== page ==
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Structural Optimization

  • Robert J. Vanderbei
Part of the International Series in Operations Research & Management Science book series (ISOR, volume 114)

Abstract

This final chapter on network-type problems deals with finding the best design of a structure to support a specified load at a fixed set of points. The topology of the problem is described by a graph where each node represents a joint in the structure and each arc represents a potential member.1 We shall formulate this problem as a linear programming problem whose solution determines which of the potential members to include in the structure and how thick each included member must be to handle the load. The optimization criterion is to find a minimal weight structure. As we shall see, the problem bears a striking resemblance to the minimum-cost network flow problem that we studied in Chapter 14.

Keywords

Structural Optimization Linear Programming Problem Symmetric Matrice Incidence Matrix Incidence Matrice 
These keywords were added by machine and not by the authors. This process is experimental and the keywords may be updated as the learning algorithm improves.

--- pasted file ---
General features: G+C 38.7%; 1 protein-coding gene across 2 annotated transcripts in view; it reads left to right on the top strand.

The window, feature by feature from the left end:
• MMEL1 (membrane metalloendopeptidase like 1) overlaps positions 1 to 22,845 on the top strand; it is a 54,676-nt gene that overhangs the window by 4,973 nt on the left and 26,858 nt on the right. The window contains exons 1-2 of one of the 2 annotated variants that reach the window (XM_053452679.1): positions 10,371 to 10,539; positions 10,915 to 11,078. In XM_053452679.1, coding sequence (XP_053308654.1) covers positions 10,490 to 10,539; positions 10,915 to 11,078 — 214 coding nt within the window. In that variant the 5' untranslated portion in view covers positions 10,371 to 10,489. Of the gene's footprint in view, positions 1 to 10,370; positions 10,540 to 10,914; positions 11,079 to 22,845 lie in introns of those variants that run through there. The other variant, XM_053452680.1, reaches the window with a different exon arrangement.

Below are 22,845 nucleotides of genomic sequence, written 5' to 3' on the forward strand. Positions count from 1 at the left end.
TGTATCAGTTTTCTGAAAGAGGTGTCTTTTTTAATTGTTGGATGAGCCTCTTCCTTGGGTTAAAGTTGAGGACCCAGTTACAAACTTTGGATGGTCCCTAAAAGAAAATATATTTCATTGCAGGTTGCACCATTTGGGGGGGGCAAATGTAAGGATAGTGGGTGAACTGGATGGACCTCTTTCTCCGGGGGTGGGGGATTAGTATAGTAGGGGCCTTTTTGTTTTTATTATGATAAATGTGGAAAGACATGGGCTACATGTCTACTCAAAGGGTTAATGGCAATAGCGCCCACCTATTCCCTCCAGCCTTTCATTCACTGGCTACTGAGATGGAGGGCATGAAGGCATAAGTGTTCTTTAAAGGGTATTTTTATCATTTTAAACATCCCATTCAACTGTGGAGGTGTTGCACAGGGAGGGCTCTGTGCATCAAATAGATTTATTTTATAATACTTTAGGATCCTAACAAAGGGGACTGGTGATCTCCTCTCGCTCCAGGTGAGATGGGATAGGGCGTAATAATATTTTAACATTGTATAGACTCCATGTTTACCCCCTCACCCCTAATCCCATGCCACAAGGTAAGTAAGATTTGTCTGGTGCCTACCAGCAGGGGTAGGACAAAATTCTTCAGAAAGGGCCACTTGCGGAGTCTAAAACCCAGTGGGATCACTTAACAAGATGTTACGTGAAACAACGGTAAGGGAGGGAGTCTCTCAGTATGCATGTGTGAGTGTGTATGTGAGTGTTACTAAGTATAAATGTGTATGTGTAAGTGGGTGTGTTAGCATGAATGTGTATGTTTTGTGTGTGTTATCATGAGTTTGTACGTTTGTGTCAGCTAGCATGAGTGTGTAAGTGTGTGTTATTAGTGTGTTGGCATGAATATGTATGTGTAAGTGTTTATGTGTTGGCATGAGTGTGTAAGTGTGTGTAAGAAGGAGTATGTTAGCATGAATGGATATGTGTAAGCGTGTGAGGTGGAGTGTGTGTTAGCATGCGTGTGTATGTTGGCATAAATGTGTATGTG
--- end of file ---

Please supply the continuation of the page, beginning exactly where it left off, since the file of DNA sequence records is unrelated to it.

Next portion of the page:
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References

  1. Michell, A. (1904), ‘The limits of economy of material in frame structures’, Phil. Mag. 8, 589–597.Google Scholar
  2. Dorn, W., Gomory, R. & Greenberg, H. (1964), ‘Automatic design of optimal structures’, J. de M’ecanique 3, 25–52.Google Scholar
  3. Hemp, W. (1973), Optimum Structures, Clarendon Press, Oxford.Google Scholar
  4. Bendsøe, M., Ben-Tal, A. & Zowe, J. (1994), ‘Optimization methods for truss geometry and topology design’, Structural Optimization 7, 141–159.CrossRefGoogle Scholar
  5. Recski, A. (1989), Matroid Theory and its Applications in Electric Network Theory and in Statics, Springer-Verlag, Berlin-Heidelberg-New York.Google Scholar

Copyright information

© Robert J.Vanderbei 2008

Authors and Affiliations

  • Robert J. Vanderbei
    • 1
  1. 1.Dept. of Operations Research and Financial EngineeringPrinceton UniversityNew JerseyUSA

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